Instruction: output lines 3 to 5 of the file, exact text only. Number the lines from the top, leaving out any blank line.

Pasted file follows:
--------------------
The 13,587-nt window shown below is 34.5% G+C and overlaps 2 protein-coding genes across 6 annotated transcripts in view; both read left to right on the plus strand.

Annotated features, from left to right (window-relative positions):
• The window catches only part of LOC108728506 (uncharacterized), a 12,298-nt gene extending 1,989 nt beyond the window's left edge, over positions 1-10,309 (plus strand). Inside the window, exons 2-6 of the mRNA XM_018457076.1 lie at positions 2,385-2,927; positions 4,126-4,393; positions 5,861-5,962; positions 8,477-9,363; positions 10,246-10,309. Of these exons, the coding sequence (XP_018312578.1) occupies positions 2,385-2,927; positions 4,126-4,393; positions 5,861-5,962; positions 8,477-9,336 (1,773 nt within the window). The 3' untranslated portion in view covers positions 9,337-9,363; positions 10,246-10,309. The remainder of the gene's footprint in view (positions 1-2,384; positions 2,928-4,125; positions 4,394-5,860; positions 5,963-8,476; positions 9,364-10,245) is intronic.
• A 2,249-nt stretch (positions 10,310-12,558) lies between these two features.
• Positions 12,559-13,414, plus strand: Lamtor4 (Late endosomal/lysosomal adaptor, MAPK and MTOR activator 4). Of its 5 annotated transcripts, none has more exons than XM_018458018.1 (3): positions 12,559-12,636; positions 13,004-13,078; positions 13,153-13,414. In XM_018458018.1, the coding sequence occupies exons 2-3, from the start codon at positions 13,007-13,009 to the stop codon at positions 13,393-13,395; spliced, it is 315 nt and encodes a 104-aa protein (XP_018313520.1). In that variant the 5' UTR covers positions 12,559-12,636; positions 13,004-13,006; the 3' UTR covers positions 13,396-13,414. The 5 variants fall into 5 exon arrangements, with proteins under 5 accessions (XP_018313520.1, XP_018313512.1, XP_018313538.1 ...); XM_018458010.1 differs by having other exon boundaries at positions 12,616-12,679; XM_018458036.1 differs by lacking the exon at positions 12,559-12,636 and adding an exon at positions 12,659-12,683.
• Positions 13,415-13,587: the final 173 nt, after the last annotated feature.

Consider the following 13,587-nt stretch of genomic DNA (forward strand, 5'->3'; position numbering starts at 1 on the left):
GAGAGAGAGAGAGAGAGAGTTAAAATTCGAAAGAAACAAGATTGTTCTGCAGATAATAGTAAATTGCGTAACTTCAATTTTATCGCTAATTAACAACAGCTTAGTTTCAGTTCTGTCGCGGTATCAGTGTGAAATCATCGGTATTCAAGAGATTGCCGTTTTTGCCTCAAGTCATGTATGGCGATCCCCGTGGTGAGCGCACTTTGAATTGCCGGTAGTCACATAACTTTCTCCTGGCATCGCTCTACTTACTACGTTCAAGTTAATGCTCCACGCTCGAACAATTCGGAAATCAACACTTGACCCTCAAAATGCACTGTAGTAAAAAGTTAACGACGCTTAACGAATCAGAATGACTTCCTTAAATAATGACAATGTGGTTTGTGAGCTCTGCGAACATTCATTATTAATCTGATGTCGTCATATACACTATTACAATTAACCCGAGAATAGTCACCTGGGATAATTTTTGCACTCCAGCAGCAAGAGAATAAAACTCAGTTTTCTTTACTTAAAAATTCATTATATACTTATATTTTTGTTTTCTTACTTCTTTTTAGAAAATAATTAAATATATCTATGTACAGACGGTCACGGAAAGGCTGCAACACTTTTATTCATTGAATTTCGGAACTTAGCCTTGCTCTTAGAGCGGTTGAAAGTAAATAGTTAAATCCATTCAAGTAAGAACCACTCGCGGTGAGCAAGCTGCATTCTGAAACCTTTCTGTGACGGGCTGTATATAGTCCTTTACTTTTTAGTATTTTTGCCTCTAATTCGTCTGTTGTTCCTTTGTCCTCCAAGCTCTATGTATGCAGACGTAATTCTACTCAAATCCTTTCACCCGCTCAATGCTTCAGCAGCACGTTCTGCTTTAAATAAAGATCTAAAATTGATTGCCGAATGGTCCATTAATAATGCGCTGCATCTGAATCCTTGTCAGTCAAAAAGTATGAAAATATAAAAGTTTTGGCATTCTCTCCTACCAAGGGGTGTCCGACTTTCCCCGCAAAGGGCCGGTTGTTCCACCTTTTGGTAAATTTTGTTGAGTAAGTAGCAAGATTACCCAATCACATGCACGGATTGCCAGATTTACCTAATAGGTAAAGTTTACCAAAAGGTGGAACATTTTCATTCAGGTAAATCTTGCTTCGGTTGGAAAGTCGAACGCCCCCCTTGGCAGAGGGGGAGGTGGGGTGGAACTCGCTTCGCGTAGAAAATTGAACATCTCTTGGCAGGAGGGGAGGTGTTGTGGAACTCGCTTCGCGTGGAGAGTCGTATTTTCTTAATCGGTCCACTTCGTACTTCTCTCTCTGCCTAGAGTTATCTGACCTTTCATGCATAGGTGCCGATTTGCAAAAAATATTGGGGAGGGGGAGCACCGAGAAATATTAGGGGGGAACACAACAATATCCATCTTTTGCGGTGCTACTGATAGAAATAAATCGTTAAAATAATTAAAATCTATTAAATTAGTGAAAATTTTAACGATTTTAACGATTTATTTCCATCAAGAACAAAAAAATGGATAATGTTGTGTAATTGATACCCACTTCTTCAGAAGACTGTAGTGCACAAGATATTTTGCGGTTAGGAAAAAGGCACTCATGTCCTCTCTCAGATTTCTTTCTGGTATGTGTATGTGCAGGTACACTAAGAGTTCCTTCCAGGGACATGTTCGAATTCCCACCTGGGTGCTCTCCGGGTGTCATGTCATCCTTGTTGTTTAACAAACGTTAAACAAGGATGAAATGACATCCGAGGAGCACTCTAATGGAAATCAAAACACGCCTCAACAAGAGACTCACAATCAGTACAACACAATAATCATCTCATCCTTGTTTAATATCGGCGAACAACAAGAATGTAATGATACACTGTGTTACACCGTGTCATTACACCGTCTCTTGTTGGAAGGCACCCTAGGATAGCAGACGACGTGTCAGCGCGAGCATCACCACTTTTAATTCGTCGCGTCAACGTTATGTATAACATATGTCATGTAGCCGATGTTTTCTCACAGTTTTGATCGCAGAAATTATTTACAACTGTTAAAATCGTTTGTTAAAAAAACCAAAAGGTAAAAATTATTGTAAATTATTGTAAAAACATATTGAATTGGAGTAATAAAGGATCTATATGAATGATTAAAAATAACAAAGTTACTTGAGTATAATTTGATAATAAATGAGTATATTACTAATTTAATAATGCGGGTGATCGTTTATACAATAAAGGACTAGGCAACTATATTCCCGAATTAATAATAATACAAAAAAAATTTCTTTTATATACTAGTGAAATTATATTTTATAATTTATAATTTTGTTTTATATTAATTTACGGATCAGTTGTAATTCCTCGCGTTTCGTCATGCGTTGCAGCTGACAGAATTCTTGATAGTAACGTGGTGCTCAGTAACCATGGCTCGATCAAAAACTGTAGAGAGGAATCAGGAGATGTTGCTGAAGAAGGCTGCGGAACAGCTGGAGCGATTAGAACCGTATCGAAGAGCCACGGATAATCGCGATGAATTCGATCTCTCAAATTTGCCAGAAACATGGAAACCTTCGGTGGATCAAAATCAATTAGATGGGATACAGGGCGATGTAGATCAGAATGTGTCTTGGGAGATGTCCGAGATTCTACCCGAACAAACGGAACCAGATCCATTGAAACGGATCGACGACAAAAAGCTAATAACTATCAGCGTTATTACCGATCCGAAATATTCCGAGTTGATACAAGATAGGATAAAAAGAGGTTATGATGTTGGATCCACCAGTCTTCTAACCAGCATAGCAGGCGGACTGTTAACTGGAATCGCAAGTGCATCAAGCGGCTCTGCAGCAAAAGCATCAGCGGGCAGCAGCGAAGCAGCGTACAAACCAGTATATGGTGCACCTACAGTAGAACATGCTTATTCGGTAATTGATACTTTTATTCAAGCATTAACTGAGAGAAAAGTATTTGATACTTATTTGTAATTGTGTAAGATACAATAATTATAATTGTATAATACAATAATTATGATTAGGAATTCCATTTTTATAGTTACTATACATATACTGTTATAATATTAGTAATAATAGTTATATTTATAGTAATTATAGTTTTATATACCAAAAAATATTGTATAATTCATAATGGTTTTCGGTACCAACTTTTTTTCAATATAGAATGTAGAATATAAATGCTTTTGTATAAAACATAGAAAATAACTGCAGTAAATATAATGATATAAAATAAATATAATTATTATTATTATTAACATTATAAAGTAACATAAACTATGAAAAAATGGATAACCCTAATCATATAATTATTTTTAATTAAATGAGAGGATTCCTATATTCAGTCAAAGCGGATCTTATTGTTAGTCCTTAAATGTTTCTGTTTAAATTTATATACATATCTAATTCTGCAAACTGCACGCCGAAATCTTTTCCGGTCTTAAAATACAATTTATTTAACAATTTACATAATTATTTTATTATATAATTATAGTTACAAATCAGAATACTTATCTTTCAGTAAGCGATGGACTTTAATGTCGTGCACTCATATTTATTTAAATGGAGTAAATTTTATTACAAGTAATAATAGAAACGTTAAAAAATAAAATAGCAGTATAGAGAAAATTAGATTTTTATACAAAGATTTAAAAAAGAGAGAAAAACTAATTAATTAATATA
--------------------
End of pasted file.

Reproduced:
• The window catches only part of LOC108728506 (uncharacterized), a 12,298-nt gene extending 1,989 nt beyond the window's left edge, over positions 1-10,309 (plus strand). Inside the window, exons 2-6 of the mRNA XM_018457076.1 lie at positions 2,385-2,927; positions 4,126-4,393; positions 5,861-5,962; positions 8,477-9,363; positions 10,246-10,309. Of these exons, the coding sequence (XP_018312578.1) occupies positions 2,385-2,927; positions 4,126-4,393; positions 5,861-5,962; positions 8,477-9,336 (1,773 nt within the window). The 3' untranslated portion in view covers positions 9,337-9,363; positions 10,246-10,309. The remainder of the gene's footprint in view (positions 1-2,384; positions 2,928-4,125; positions 4,394-5,860; positions 5,963-8,476; positions 9,364-10,245) is intronic.
• A 2,249-nt stretch (positions 10,310-12,558) lies between these two features.
• Positions 12,559-13,414, plus strand: Lamtor4 (Late endosomal/lysosomal adaptor, MAPK and MTOR activator 4). Of its 5 annotated transcripts, none has more exons than XM_018458018.1 (3): positions 12,559-12,636; positions 13,004-13,078; positions 13,153-13,414. In XM_018458018.1, the coding sequence occupies exons 2-3, from the start codon at positions 13,007-13,009 to the stop codon at positions 13,393-13,395; spliced, it is 315 nt and encodes a 104-aa protein (XP_018313520.1). In that variant the 5' UTR covers positions 12,559-12,636; positions 13,004-13,006; the 3' UTR covers positions 13,396-13,414. The 5 variants fall into 5 exon arrangements, with proteins under 5 accessions (XP_018313520.1, XP_018313512.1, XP_018313538.1 ...); XM_018458010.1 differs by having other exon boundaries at positions 12,616-12,679; XM_018458036.1 differs by lacking the exon at positions 12,559-12,636 and adding an exon at positions 12,659-12,683.